Practical Insights

Posted: March 7, 2017 / Categories Commercial, Discovery/Disclosure

Client Q&A: My Opponent Gets Evidence From My E-Mail? It Would Take Me Weeks to Read Through My E-mail!

My Opponent Gets Evidence From My E-mail? It Would Take Me Weeks to Read Through My E-mail!

By John M. Lundin

As we have discussed in a prior post, in modern complex commercial litigation, one of the biggest costs relates to discovery--the exchange of evidence between the parties. And electronic discovery is one of the biggest components of discovery--collecting e-mail and documents from computer systems, reviewing it to see if it is relevant to the case, providing it to your opponent, and then dealing with all the electronic documents you receive from your opponent. Even in a modestly-sized dispute, parties can end up exchanging tens of thousands of electronic documents. In large, complex cases, we routinely produce and/or receive millions of documents.

How can you deal with all these documents; both collecting your own and reviewing your opponent's documents to see if they are important to your case? The short answer is that you mostly do not have to do anything. We will do it for you. And we have tools and techniques, some of which I discuss below, to stop the cost from becoming overwhelming.

Preserving Electronic Evidence

There is one critical thing you have to do: once you became aware of a dispute that might turn into a lawsuit, you need to preserve all of the evidence relating to it. This is key. Litigants have had their lawsuits thrown out (or worse, have had their defenses stricken) for failing to preserve and produce relevant evidence. When in doubt, preserve all evidence relating to a dispute, including electronic documents. This means making sure that you and your employees do not delete e-mails or other electronic documents on your computer systems. In particular (and something that sometimes trips people up), remember that some e-mail systems are set up to delete some or all old e-mails automatically. If you leave the relevant e-mails on your server, make sure you disable automatic deletion features for people likely to have relevant evidence.

The good news is that we can advise you on how make sure that your electronic evidence is preserved.

Collecting Electronic Documents

For a host of reasons, the easiest and least expensive way to search for and produce electronic evidence in all but the smallest of cases is to let your lawyers handle it. We have tools and techniques that will make sure things are done right (the only thing worse than doing something unpleasant is doing it twice because it was done wrong the first time). For example, in producing electronic documents, it is important to preserve the original file. If you forward, print or save electronic documents as new files, you lose the information (the metadata) that identified when the original file was created, modified, printed, sent or received. This might cause us to have to collect all your documents again to get the right information.

So, what should you do? We will work with you to determine what is best in your particular circumstances, but in general, it is fastest and best if we just create an archive of your e-mail account and any other collections of responsive documents and then winnow that collection down to what is relevant to the case using litigation support software made for the task.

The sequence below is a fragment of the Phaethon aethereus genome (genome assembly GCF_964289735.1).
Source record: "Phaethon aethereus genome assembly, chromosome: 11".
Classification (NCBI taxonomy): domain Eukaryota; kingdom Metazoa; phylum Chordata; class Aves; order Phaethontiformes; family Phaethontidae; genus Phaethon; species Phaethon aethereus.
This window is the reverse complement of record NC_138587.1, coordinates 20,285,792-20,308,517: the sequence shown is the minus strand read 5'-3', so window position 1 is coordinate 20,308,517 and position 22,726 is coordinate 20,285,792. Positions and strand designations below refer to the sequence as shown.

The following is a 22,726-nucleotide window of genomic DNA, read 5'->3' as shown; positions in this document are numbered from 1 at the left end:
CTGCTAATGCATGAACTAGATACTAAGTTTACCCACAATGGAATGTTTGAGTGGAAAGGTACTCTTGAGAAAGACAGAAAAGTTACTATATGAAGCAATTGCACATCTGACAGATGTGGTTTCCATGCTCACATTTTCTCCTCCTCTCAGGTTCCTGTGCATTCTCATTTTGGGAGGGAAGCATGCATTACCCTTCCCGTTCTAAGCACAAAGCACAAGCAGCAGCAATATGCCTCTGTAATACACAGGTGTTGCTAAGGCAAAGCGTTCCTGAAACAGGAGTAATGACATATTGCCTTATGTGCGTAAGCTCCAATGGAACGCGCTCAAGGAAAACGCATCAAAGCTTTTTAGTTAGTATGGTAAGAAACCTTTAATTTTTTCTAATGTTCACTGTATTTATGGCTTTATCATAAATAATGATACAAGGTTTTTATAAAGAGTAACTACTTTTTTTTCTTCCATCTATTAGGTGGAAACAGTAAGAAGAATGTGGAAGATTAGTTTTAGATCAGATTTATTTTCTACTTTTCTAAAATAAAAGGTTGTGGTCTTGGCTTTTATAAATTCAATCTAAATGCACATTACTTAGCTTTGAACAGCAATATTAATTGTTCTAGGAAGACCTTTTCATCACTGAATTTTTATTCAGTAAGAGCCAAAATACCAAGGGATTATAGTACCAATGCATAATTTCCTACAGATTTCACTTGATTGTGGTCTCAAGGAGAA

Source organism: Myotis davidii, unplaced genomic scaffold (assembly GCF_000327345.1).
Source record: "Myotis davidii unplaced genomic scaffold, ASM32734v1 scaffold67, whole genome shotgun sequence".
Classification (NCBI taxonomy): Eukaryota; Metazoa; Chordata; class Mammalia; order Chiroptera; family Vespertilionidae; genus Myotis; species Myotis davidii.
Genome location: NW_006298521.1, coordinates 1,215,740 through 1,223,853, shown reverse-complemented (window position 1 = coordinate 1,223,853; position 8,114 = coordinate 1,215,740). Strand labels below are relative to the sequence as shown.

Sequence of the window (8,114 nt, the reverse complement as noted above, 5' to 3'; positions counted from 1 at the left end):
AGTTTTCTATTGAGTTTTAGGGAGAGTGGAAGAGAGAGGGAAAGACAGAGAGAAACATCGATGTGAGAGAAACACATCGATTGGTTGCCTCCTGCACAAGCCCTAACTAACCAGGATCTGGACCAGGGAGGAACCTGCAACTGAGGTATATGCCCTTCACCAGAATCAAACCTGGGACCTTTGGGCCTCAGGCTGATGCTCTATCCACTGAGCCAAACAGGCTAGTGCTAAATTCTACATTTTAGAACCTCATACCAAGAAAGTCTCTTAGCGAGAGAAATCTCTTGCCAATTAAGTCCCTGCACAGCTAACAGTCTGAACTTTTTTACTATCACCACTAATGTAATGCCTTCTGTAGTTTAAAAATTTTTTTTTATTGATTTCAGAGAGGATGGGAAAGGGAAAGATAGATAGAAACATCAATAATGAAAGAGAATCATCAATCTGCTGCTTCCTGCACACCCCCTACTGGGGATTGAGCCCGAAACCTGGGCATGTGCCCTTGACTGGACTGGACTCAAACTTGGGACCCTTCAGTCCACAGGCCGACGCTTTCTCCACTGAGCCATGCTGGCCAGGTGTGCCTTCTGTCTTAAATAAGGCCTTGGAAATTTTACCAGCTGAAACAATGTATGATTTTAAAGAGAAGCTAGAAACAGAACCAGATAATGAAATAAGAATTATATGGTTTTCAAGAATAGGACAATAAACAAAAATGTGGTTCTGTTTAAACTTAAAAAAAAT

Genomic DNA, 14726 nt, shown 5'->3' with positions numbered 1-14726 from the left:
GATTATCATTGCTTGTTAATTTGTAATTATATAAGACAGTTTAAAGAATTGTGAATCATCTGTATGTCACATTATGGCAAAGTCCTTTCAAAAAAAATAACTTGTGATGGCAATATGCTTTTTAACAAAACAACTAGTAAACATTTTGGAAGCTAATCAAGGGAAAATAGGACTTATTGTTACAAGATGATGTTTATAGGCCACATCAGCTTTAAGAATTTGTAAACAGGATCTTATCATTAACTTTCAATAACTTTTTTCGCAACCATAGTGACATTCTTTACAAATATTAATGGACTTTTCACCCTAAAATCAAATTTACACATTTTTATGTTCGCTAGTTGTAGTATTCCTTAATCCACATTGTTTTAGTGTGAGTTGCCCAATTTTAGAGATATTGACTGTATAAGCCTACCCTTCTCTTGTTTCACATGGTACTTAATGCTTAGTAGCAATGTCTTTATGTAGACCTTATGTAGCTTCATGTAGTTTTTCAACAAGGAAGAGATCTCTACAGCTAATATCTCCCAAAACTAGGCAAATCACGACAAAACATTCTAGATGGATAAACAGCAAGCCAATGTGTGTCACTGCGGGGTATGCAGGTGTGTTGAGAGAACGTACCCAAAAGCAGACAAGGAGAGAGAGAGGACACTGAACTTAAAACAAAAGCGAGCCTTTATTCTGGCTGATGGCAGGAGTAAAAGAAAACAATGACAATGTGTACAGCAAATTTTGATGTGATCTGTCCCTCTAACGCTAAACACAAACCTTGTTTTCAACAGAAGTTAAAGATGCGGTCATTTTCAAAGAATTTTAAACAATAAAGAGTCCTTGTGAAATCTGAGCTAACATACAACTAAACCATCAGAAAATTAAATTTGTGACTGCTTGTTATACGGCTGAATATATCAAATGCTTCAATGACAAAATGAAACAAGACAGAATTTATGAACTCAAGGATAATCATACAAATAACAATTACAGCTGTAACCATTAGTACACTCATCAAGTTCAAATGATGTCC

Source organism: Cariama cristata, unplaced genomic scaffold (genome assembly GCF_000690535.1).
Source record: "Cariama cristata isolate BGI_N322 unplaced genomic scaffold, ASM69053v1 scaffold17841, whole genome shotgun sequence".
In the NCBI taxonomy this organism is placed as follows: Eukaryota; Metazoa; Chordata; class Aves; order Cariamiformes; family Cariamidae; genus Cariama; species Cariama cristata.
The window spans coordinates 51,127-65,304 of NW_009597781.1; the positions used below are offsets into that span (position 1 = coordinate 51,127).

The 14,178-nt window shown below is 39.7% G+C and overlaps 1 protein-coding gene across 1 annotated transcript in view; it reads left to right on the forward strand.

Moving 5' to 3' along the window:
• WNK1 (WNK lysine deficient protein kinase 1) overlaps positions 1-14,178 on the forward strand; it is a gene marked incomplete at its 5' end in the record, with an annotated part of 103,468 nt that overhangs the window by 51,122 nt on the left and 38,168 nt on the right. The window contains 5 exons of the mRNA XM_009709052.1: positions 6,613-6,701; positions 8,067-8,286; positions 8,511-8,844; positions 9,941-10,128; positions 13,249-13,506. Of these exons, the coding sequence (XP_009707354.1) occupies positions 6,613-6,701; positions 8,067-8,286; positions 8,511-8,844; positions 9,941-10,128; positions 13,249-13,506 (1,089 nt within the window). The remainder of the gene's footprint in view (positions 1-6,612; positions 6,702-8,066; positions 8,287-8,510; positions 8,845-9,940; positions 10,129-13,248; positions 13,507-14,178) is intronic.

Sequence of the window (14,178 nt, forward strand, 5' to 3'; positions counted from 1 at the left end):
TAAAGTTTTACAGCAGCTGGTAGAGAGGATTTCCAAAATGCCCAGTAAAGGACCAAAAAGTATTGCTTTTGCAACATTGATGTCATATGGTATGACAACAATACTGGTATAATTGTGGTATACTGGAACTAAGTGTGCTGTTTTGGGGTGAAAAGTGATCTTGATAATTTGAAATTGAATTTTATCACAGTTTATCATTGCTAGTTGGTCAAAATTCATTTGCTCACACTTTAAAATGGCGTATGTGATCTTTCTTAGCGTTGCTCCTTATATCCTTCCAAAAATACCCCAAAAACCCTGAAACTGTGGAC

Figuring Out What You Have to Give Your Opponent

If we have collected your electronic documents, there are different types of software systems that we use, depending on your needs and the size of the case, that allow us to search your documents in a variety of ways to figure out what we are obligated to produce to your opponent. There are search and analysis techniques we can use to winnow down the electronic documents we collect from you to limit the amount of time we spend looking at individual documents.

One concern in many cases is that you have communicated with us or some other lawyer about the dispute. You do not have to provide your opponent confidential communications with counsel reflecting legal advice. The good news is that we can do most of the work in locating such documents and making sure they are not produced to your opponent electronically.

Dealing With Your Opponent's Electronic Documents

Not only will you likely have to worry about giving electronic discovery to your opponent, you likely will have to deal with your opponent's production. Here, it is a good news, bad news situation. The good news is that a lot of evidence usually means that the chances of finding evidence good for your case has increased. The bad news is that it takes time to go through all that evidence. Whether we go through each page of your opponent's production or use the electronic tools and techniques available to us to identify the documents most likely to be useful to you depends on a variety of factors, such as the evidence we are looking for, how many documents we have to review and how much is at stake in your lawsuit. We can work with you to find a solution that is best for you.


Electronic discovery presents the danger of increased costs and disruption of your business. Handled properly, however, the dangers are more than offset by the opportunities to reduce cost and increase the quality of the proof available at trial. If you are facing a lawsuit and have concerns regarding how electronic discovery will affect you, give us a call.